A short hallway separated the minister’s office from the next chamber, which was a tall, narrow throne room. In one sweeping glance, I took in the high stone walls, the small square windows above, the onyx throne, the bird-man emperor sitting at court. And the man kneeling on the carpet before the dais on which the throne sat.
The future one.
I choked down a gasp and stumbled backward. I tried to hide behind Queen Ophelia, but she was too thin to conceal me. As the bird-man turned a sharp gaze upon the queen, I slipped into the shadows at the edge of the hallway. A curtain hung there, all bunched up to one side of the wall. I peeked around its folds, able to see into the room without being seen.
“Are you hiding?” the Queen of Chronos hissed. “Coward!” She didn’t out me, though.
I couldn’t say what impulse made me want to hide from Future Hondo. Something in the way he’d acted in the wasteland, and in the way the Hondo I knew had described him.
“What are you doing here?” Emperor Titus asked. “I told my men to keep you out.”
“Did you now?” Queen Ophelia asked with hands on hips. “Well, that’s not acceptable to me. The dig must end. Your men are working my people too hard.”
“We have a schedule to keep,” the emperor replied. “You promised me a world of riches if I helped you. Riches I need to pay off my debts.”
“I promised you a world,” the queen said. “A world of untapped potential. We have no way of knowing how rich the next world down will be. And none of it will do us any good if my people don’t survive to make it to the world after that.”
“Well, if you don’t like it, you can take it up with Minister Brink here,” the emperor said, waving a wing-like arm toward Hondo, who still bowed on one knee.
“I will do no such thing. I am a queen, and I will be treated with respect!”
“You are a queen without a queendom,” the emperor replied. “A fact you seem to keep forgetting.”
“I sleep in a tent in woods. My people are laboring to dig a portal to another world I’ve never been to, after fleeing worlds where we didn’t belong. I will never forget that my kingdom is long behind me. Neither will I let my people die while I draw breath!”
“You exaggerate,” Future Hondo said. I heard a rustle as he stood. “Only three workers have died, and they all chose their own fates.”
“Three lives lost is too many!” the queen answered, balling her fists at her sides.
“I’d be inclined to agree with your majesty,” the emperor said, “but until Minister Brink got involved, this project was stalling. Perhaps your people need motivation to work hard. I’ve always found humans to be lazy myself.”
Queen Ophelia let out a low, frustrated growl. “I’m not leaving until you do something about this,” she said.
“Well, that’s fine. I’m about to retire for midday meal. You can sit on the throne if you like. You could pretend you have a scrap of power or sway here.”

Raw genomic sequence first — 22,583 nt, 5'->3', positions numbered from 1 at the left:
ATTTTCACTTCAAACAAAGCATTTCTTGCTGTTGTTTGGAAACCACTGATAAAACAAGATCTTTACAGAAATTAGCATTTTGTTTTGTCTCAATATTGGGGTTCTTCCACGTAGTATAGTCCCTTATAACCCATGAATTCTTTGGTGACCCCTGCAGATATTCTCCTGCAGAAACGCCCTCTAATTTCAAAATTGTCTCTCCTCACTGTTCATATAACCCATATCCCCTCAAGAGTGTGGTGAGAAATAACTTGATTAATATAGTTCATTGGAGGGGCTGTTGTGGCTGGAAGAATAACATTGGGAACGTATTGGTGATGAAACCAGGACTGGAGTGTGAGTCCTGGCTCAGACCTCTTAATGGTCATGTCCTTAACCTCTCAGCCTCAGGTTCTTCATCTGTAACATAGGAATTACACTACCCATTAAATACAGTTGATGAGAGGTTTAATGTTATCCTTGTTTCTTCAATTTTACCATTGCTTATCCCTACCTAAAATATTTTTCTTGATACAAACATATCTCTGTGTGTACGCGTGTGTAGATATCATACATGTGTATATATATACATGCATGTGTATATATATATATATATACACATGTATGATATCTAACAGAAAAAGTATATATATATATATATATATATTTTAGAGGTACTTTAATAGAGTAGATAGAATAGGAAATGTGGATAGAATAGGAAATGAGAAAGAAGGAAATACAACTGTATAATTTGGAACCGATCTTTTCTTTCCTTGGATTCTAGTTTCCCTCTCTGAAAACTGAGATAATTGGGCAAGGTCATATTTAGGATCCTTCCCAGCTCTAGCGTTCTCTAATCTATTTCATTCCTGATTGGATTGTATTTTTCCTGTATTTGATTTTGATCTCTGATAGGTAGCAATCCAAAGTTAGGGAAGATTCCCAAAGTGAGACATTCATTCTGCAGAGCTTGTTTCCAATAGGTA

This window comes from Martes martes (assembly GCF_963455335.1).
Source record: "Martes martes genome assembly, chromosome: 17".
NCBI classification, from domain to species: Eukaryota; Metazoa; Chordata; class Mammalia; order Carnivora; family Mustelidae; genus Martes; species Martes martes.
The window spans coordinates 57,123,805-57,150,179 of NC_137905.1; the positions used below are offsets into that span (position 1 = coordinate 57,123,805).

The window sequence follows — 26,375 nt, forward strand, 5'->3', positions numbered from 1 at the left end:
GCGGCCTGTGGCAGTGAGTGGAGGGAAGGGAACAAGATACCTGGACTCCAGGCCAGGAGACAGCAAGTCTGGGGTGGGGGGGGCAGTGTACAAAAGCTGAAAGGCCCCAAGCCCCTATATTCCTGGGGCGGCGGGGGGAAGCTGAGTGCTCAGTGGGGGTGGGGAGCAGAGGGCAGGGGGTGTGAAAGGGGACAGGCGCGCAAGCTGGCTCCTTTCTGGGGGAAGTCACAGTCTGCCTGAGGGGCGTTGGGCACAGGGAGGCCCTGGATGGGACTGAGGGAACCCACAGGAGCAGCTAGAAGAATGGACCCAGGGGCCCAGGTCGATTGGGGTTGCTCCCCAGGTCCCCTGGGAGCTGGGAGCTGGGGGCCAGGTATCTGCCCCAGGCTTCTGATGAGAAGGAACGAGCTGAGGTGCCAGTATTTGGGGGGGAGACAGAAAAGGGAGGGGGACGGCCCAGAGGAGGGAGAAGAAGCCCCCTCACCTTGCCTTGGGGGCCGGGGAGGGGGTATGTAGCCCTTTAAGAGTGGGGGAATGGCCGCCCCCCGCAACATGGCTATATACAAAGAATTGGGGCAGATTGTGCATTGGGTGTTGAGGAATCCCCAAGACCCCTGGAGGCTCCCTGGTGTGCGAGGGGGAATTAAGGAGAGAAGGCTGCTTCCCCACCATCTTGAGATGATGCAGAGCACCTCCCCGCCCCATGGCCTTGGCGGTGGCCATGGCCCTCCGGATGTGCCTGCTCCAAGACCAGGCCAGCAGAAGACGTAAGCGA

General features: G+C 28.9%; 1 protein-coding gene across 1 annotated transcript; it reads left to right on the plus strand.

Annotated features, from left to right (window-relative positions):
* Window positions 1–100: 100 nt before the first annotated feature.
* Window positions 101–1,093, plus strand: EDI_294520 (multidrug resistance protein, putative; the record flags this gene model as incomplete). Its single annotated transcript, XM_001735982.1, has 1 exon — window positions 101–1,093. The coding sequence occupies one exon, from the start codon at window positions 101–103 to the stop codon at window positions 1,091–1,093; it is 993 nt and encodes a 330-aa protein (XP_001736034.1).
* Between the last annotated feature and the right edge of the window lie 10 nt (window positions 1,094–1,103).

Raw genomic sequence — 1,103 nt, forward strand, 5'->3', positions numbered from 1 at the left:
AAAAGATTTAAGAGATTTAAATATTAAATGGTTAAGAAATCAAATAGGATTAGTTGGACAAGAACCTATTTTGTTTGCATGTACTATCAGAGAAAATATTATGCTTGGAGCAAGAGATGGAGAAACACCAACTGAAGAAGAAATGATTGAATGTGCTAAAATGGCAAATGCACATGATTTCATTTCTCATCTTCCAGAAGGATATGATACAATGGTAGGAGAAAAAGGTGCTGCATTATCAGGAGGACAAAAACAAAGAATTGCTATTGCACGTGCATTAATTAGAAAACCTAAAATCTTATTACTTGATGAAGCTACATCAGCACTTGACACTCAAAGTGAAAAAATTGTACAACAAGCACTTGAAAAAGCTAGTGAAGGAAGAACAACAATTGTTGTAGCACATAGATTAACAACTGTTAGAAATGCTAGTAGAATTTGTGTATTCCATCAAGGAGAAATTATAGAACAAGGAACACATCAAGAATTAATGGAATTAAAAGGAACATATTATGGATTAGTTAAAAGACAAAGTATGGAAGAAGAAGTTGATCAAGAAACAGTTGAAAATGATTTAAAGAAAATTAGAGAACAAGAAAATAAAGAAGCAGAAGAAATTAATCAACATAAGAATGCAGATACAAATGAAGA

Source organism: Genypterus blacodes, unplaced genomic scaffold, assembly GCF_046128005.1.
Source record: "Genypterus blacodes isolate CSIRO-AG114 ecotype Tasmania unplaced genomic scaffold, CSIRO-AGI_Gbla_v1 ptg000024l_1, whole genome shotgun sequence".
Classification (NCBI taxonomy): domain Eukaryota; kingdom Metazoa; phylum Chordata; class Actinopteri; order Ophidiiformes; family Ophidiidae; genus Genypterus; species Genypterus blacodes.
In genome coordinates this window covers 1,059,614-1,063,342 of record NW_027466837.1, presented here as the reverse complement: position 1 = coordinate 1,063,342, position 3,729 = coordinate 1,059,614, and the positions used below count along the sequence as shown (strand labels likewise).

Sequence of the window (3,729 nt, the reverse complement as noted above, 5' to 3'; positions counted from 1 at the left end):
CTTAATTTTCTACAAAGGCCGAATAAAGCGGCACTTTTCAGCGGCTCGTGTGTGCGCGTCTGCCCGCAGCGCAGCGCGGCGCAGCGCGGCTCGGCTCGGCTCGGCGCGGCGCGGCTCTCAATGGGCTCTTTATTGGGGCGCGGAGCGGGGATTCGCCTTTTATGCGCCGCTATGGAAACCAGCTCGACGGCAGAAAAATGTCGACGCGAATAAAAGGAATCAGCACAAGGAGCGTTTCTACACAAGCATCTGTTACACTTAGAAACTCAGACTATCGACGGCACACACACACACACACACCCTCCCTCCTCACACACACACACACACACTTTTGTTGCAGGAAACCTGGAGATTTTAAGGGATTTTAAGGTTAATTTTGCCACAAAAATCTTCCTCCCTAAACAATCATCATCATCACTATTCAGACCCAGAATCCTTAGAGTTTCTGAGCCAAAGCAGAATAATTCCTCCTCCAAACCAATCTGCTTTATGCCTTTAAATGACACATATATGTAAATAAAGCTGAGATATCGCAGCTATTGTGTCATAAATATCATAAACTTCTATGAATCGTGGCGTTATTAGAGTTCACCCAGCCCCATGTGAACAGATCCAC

This conversation was going downhill fast. The emperor seemed indifferent to the queen’s plight. By this time the rest of my companions along with Second Minister Kallus had crowded into the doorway. The emperor could see them, but I didn’t think either of the two Hondos could see each other.
“What’s this riffraff you brought in?” the emperor asked, curiosity seemingly piqued.
“Just a few . . . friends,” Queen Ophelia replied with a shrug. The gesture didn’t seem regal, or at all natural to the girl. She was trying too hard to be casual.
“Step forward friends,” the emperor commanded. “What’s with the hood?” he asked, apparently speaking to Gareth. “I don’t allow head coverings in my presence.” He turned to the front of the throne room and spoke to someone I couldn’t see.
“Whoever let them in is no longer a ranger,” he said.
“Yes, Majesty,” a stiff voice replied.
“Pull that hood back at once,” the emperor said to Gareth. I felt a pang of dread in the pit of my stomach. Hondo’s eyes went wide. Ink reached for his sword without seeming to realize what he was doing. I hoped the emperor wouldn’t see that as another insult.
Gareth’s mechanical hands reached for his hood, but he hesitated. Even from a distance, it had to be obvious he was a robot. They should have gotten him gloves, I thought. Or we could have left him outside with Rainsong.
“Go ahead, Prometheus,” Future Hondo said. “Tell him to pull it back.” He’d walked closer to the throne, so he could see into the side door. I felt another pang of dread.
Queen Ophelia stared at me. “Is he talking to you?” she whispered. “That’s a strange name for a boy, isn’t it?”
“Yes,” I whispered back. “I mean no, it’s a perfectly good name,” I added, leaning against the wall and trying to decide what to do. Of course, Future Hondo knew I was here. I was standing five feet from his past self! I’d been an idiot to think I could hide from him.
We had both been stupid to think we could hide from him.
I eyed Hondo standing next to Gareth. The older boy shrugged helplessly. His wide eyes caught my gaze in a way that seemed to beg for me to fix this mess.